In late 1959 Marx moved to Seville in Spain to embark on a life-long project, studying primary documents in the Archives of the Indies for data on shipwrecks and the movements of the Spanish treasure fleets. At weekends and on holidays he worked recovering treasures and artefacts from wrecks.
     He turned everything he found over to the Cadiz Archaeological Museum and was disillusioned to learn, years later, that many of his recoveries had been sold off to museums around the world.

He then spent years working on shipwrecks all over the Caribbean and Central and South America.
     Marx had dreamt of exploring Port Royal, the "Wickedest City in the World", a pirate port that toppled into the harbour of Kingston, Jamaica in an earthquake and tidal wave in 1692. In 1964 he began a four-year excavation project for the Jamaican government.
     Aware of impending dredging operations to create a deepwater port, Marx and his team used hookah diving rigs in the black water, averaging 69 hours under water a week.
     Eventually Jamaica and Marx ran out of money and UNESCO, at Marx's urging, convinced the government to protect the site, which he calls the most important underwater archaeological site in the western hemisphere.
     During the excavation the team endured 24 major cave-ins when the sides of their massive excavation hole collapsed on top of them. "It sure makes you find religion when you're buried under tons of sediment and have no idea when or if you'll make it out!" says Marx.
     His excavation, employing standard archaeological methods of the time, revealed only 5% of the entire site. The project yielded over 2 million artefacts, affording a unique look at how pirates and the tavern-keepers, prostitutes and merchants they patronised lived.
     Of all the finds he made there, Marx says that the best was Jenifer, one of his volunteer divers. They later married and still live and dive happily together.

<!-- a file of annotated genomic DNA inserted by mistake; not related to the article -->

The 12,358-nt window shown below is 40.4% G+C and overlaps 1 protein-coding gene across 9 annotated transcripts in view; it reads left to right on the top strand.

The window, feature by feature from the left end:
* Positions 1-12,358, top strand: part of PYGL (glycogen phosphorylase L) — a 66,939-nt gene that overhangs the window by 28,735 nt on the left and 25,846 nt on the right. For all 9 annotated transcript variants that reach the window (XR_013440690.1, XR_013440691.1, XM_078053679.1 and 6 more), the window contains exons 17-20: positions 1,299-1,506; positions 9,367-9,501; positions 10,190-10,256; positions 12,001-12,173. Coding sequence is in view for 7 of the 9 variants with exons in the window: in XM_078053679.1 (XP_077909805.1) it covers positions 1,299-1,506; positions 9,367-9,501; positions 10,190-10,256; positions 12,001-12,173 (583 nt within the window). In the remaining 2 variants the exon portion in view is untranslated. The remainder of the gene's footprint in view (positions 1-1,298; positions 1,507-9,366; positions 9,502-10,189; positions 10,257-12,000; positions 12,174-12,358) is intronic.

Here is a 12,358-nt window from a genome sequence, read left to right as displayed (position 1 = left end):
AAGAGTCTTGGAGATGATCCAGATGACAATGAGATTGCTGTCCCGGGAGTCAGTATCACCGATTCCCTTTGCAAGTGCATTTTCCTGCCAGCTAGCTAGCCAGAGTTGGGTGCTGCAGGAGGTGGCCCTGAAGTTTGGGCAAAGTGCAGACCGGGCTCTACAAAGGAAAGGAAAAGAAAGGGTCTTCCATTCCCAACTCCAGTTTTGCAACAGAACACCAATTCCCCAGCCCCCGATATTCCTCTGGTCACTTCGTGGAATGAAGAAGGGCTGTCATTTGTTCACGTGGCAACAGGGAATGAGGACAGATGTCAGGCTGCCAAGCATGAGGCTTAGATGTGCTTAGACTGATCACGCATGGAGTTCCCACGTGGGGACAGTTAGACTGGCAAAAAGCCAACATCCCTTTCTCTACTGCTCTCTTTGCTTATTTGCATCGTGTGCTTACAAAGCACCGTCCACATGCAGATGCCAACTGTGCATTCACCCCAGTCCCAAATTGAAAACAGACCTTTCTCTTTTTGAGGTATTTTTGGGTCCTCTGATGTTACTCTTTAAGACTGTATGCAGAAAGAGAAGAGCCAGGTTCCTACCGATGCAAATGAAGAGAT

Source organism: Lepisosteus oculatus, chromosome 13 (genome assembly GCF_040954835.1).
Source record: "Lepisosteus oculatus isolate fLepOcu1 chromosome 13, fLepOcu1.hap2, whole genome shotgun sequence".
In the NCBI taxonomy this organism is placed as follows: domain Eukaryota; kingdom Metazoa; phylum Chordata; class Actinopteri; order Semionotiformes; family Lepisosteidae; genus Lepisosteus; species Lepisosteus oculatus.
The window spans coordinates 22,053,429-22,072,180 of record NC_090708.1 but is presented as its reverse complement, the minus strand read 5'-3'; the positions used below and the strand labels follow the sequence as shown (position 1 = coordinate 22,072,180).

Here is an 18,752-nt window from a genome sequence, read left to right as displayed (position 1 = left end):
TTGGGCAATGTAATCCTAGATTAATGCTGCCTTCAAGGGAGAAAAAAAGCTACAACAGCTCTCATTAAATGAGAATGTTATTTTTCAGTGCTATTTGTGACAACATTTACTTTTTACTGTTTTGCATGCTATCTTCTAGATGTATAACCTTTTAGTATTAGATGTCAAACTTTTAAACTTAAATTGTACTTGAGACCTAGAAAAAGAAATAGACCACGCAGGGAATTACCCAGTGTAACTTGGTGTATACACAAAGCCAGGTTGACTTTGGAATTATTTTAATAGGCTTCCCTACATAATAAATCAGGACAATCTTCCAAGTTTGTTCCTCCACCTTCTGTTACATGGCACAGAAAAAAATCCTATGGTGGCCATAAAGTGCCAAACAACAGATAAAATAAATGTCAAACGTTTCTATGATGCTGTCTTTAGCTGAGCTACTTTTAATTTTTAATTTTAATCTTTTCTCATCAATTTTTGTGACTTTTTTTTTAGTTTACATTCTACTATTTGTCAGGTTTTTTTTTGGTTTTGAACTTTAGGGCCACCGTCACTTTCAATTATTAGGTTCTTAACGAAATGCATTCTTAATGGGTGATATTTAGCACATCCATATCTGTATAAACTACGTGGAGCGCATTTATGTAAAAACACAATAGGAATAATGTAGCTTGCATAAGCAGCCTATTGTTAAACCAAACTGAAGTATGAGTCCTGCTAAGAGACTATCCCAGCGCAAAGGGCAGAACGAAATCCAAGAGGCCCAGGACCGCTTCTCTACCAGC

In 1968 Marx moved to Melbourne on Florida's east coast, where he still lives. He took over the excavation operations of the Spanish treasure fleet shipwrecks lost in a 17l5 hurricane along the central Florida coast, and built the first of seven Treasure Museums at Port Canaveral, filling it with millions of dollars' worth of treasure. During the off-season he chased wrecks elsewhere in the world.

In 1972 he discovered under 10m of sand the Maravillas, the second-richest Spanish galleon lost in the New World.
     She went down in 1656 in the Bahamas with great loss of life and more than 10 times the treasure on the famous Atocha. Marx considered it a bad day if they didn't bring up at least $100,000 worth of gold and silver.
     Then, after four months, came his run-in with the Prime Minister.
     Controversy follows Marx like a plague. One of his most frustrating experiences took place in Brazil in 198l with his discovery of a 2nd century BC Roman shipwreck near Rio! The Spanish and Portuguese launched a media blitz, accusing Marx of salting the site with amphorae and other artefacts from shipwrecks in Italy.